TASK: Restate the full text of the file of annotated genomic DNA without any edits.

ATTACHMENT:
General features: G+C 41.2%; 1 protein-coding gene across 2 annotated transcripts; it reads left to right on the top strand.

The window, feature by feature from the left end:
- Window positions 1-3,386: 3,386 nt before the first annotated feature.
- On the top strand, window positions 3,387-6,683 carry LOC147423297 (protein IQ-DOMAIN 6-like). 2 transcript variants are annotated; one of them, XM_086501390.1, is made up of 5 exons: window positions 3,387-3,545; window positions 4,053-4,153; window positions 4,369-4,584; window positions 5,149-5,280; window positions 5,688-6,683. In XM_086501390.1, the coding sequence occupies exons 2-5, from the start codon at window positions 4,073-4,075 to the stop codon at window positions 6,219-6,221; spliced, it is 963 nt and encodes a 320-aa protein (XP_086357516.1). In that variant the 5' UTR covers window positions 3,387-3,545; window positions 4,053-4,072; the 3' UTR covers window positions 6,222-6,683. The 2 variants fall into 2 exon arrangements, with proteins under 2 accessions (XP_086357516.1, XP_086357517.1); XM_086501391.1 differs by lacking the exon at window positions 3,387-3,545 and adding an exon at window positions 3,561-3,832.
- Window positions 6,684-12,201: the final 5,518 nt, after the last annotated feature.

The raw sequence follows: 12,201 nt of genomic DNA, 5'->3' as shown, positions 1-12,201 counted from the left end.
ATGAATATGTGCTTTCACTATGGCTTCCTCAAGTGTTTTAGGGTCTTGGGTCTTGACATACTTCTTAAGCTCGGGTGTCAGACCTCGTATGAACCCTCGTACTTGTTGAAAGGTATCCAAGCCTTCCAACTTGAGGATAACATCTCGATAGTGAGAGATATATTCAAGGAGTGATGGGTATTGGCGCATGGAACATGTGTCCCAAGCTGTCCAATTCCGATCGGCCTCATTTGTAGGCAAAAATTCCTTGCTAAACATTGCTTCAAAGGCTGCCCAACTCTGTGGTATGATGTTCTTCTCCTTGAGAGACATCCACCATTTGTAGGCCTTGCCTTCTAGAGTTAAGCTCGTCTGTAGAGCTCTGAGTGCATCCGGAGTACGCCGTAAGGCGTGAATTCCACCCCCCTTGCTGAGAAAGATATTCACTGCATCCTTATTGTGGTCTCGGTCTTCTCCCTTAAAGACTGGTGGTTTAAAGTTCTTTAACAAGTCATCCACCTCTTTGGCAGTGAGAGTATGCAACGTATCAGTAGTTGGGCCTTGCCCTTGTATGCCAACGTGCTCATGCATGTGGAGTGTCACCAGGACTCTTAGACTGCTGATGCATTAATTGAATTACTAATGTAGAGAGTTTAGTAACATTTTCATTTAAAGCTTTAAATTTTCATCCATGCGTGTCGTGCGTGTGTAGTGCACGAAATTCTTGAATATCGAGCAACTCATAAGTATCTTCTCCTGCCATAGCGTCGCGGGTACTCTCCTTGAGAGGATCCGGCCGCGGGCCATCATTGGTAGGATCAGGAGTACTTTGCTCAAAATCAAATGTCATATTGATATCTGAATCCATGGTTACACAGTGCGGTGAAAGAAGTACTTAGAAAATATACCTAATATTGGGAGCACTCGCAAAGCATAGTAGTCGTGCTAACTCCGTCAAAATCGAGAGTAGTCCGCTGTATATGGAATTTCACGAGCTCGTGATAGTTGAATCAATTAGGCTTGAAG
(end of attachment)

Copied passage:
General features: G+C 41.2%; 1 protein-coding gene across 2 annotated transcripts; it reads left to right on the top strand.

The window, feature by feature from the left end:
- Window positions 1-3,386: 3,386 nt before the first annotated feature.
- On the top strand, window positions 3,387-6,683 carry LOC147423297 (protein IQ-DOMAIN 6-like). 2 transcript variants are annotated; one of them, XM_086501390.1, is made up of 5 exons: window positions 3,387-3,545; window positions 4,053-4,153; window positions 4,369-4,584; window positions 5,149-5,280; window positions 5,688-6,683. In XM_086501390.1, the coding sequence occupies exons 2-5, from the start codon at window positions 4,073-4,075 to the stop codon at window positions 6,219-6,221; spliced, it is 963 nt and encodes a 320-aa protein (XP_086357516.1). In that variant the 5' UTR covers window positions 3,387-3,545; window positions 4,053-4,072; the 3' UTR covers window positions 6,222-6,683. The 2 variants fall into 2 exon arrangements, with proteins under 2 accessions (XP_086357516.1, XP_086357517.1); XM_086501391.1 differs by lacking the exon at window positions 3,387-3,545 and adding an exon at window positions 3,561-3,832.
- Window positions 6,684-12,201: the final 5,518 nt, after the last annotated feature.

The raw sequence follows: 12,201 nt of genomic DNA, 5'->3' as shown, positions 1-12,201 counted from the left end.
ATGAATATGTGCTTTCACTATGGCTTCCTCAAGTGTTTTAGGGTCTTGGGTCTTGACATACTTCTTAAGCTCGGGTGTCAGACCTCGTATGAACCCTCGTACTTGTTGAAAGGTATCCAAGCCTTCCAACTTGAGGATAACATCTCGATAGTGAGAGATATATTCAAGGAGTGATGGGTATTGGCGCATGGAACATGTGTCCCAAGCTGTCCAATTCCGATCGGCCTCATTTGTAGGCAAAAATTCCTTGCTAAACATTGCTTCAAAGGCTGCCCAACTCTGTGGTATGATGTTCTTCTCCTTGAGAGACATCCACCATTTGTAGGCCTTGCCTTCTAGAGTTAAGCTCGTCTGTAGAGCTCTGAGTGCATCCGGAGTACGCCGTAAGGCGTGAATTCCACCCCCCTTGCTGAGAAAGATATTCACTGCATCCTTATTGTGGTCTCGGTCTTCTCCCTTAAAGACTGGTGGTTTAAAGTTCTTTAACAAGTCATCCACCTCTTTGGCAGTGAGAGTATGCAACGTATCAGTAGTTGGGCCTTGCCCTTGTATGCCAACGTGCTCATGCATGTGGAGTGTCACCAGGACTCTTAGACTGCTGATGCATTAATTGAATTACTAATGTAGAGAGTTTAGTAACATTTTCATTTAAAGCTTTAAATTTTCATCCATGCGTGTCGTGCGTGTGTAGTGCACGAAATTCTTGAATATCGAGCAACTCATAAGTATCTTCTCCTGCCATAGCGTCGCGGGTACTCTCCTTGAGAGGATCCGGCCGCGGGCCATCATTGGTAGGATCAGGAGTACTTTGCTCAAAATCAAATGTCATATTGATATCTGAATCCATGGTTACACAGTGCGGTGAAAGAAGTACTTAGAAAATATACCTAATATTGGGAGCACTCGCAAAGCATAGTAGTCGTGCTAACTCCGTCAAAATCGAGAGTAGTCCGCTGTATATGGAATTTCACGAGCTCGTGATAGTTGAATCAATTAGGCTTGAAG